Lessons Learned gives unprecedented access to the university president's office, providing a unique set of reflections on the challenges involved in leading both research universities and liberal arts colleges. In this landmark book, William Bowen, former president of Princeton University and of the Andrew W. Mellon Foundation, and coauthor of the acclaimed best-seller The Shape of the River, takes readers behind closed faculty-room doors to discuss how today's colleges and universities serve their age-old missions.
With extraordinary candor, clarity, and good humor, Bowen shares the sometimes-hard lessons he learned about working with trustees, faculty, and campus groups; building an effective administrative team; deciding when to speak out on big issues and when to insist on institutional restraint; managing dissent; cultivating alumni and raising funds; setting academic priorities; fostering inclusiveness; eventually deciding when and how to leave the president's office; and much more. Drawing on more than four decades of experience, Bowen demonstrates how his greatest lessons often arose from the missteps he made along the way, and how, when it comes to university governance, there are important general principles but often no single right answer.
Full of compelling stories, insights, and practical wisdom, Lessons Learned frames the questions that leaders of higher education will continue to confront at a complex moment in history.
William G. Bowen is president emeritus of the Andrew W. Mellon Foundation and Princeton University. His many books include the acclaimed bestseller The Shape of the River: Long-Term Consequences of Considering Race in College and University Admissions and Crossing the Finish Line: Completing College at America's Public Universities (both Princeton).
Table of Contents
CHAPTER ONE: Preamble and Context 1 CHAPTER TWO: Governing 7 The Trustees and the Resident Campus Community 8 Consultation and Decision-making on Campus 16 The ROTC Debate as an Illustrative Case of Shared Governance 21
CHAPTER THREE: Administering 24 Building an Effective Administrative Team 24 Structuring Interactions 30 Compensationfor Administrators and for the President 32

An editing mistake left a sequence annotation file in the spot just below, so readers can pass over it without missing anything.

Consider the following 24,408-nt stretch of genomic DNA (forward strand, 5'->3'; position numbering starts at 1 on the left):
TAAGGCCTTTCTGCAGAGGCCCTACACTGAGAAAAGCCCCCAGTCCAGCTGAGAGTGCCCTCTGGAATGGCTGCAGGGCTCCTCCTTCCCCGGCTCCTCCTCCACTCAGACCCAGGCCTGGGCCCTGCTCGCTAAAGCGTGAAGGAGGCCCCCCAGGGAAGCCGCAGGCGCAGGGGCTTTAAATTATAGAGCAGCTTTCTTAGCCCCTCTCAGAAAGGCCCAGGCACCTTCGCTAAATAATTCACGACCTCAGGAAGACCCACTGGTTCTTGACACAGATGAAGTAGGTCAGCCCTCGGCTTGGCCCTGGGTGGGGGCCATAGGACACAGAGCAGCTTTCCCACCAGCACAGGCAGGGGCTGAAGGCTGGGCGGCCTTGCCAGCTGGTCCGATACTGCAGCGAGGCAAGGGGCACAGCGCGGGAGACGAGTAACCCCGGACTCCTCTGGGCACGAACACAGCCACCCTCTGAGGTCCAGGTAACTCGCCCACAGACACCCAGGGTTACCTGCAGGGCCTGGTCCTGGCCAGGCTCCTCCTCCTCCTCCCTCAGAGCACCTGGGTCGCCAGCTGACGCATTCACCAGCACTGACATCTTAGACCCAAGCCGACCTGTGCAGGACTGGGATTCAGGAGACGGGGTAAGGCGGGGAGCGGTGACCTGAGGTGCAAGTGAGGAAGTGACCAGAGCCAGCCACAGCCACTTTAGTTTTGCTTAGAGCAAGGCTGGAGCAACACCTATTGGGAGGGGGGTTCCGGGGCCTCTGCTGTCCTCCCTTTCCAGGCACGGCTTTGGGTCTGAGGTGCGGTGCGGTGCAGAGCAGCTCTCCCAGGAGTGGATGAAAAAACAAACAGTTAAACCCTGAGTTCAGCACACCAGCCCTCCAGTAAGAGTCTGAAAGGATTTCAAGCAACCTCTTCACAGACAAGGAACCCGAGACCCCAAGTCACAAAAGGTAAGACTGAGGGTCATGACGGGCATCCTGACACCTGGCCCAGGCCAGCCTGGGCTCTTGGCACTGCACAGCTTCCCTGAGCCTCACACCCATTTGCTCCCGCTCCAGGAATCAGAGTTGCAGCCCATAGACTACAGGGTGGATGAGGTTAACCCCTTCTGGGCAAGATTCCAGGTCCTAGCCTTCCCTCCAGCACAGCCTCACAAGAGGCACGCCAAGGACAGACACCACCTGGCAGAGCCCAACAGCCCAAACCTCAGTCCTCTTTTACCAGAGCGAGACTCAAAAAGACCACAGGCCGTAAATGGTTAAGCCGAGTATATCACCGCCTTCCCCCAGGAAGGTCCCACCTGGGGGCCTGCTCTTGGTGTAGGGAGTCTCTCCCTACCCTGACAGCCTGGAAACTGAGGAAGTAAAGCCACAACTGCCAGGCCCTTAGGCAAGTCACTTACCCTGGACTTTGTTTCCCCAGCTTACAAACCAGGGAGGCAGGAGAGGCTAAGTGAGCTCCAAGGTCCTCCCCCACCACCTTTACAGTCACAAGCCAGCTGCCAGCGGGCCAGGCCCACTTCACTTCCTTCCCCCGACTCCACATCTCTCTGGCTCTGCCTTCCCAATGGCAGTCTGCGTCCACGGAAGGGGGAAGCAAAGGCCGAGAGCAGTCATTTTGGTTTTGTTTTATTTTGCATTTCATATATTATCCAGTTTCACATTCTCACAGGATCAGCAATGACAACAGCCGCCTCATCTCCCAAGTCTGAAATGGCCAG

CHAPTER FOUR: The University in Society: "At a Slight Angle to the Universe" 35 Basic Principles 35 The Proposed Boycott of J. P. Stevens 42 Divestment and South Africa 44 Freedom to Speakand to Hear 46 Handling Dissent and Invoking Discipline 53
CHAPTER SIX: Setting Academic Priorities: Strategic Decisions 66 Coeducation 67 Investing in the Life Sciences 73 Graduate Education and Professional Schools 76 Strategic Decision-making in General 81
CHAPTER SEVEN: Building the Faculty 84 Recruiting and Retaining Faculty 84 Reviewing Tenure Recommendations and Salary Proposals 91 Faculty Diversity 95
CHAPTER EIGHT: Undergraduates: Admissions, Financial Aid, and Inclusiveness 98 Diversity and Financial Aid 99 Affi rmative Action and Race 101 Socioeconomic Status 106 Athletic Recruitment 109 Religious Divides: Jewish Students 112 Residential Life 115
CHAPTER NINE: Fund-Raising and Alumni Relations 119 Knowing Your Needsand Your Donors 120 The Robertson Foundation Saga 124 Alumni Relations in General 127 Contending with Hostile Groups 129
CHAPTER TEN: Life in a President's Offi ceand When to Leave 133 Partners, Colleagues, and Friends 133 Deciding What Not to Do as Well as What to Do 136 On Leaving 140 CHAPTER ELEVEN: Epilogue: Why Colleges and Universities Matter So Much 144
I loved reading Lessons Learned. It is thoughtful, pithy, and wise. This is a terrific book. I am only sorry I did not have the benefit of reading it nine years ago. I would have saved myself from making a few big mistakes. Lawrence S. Bacow, president of Tufts University
This book, it seems to me, is Bill Bowen the teacher in full cry, delivering the goods with his usual insight, clarity, and force. This is not a memoir or history of his years in Princeton's Nassau Hall but rather a sophisticated, winsome guide to what workedand didn't workas he navigated the presidential wilds. Lessons Learned is in a league by itself. Taylor Reveley, president of the College of William and Mary
There is an unusual amount of wisdom and good common sense in these pages from which any academic leader or aspiring leader could learn a lot. Derek Bok, former president of Harvard University
Hanna Holborn Gray
The lessons Bowen cites are wise and sound and balanced and, in my opinion, absolutely right on. Hanna Holborn Gray, former president of the University of Chicago
Lessons Learned is so compelling that I read it in one sitting the day I received it. Bowen's specific and vivid examples masterfully illustrate the general points he makes about governance, administration, setting priorities, recruiting faculty and students, and fundraising. I found it most stimulating as well as illuminating to read. Amy Gutmann, president of the University of Pennsylvania
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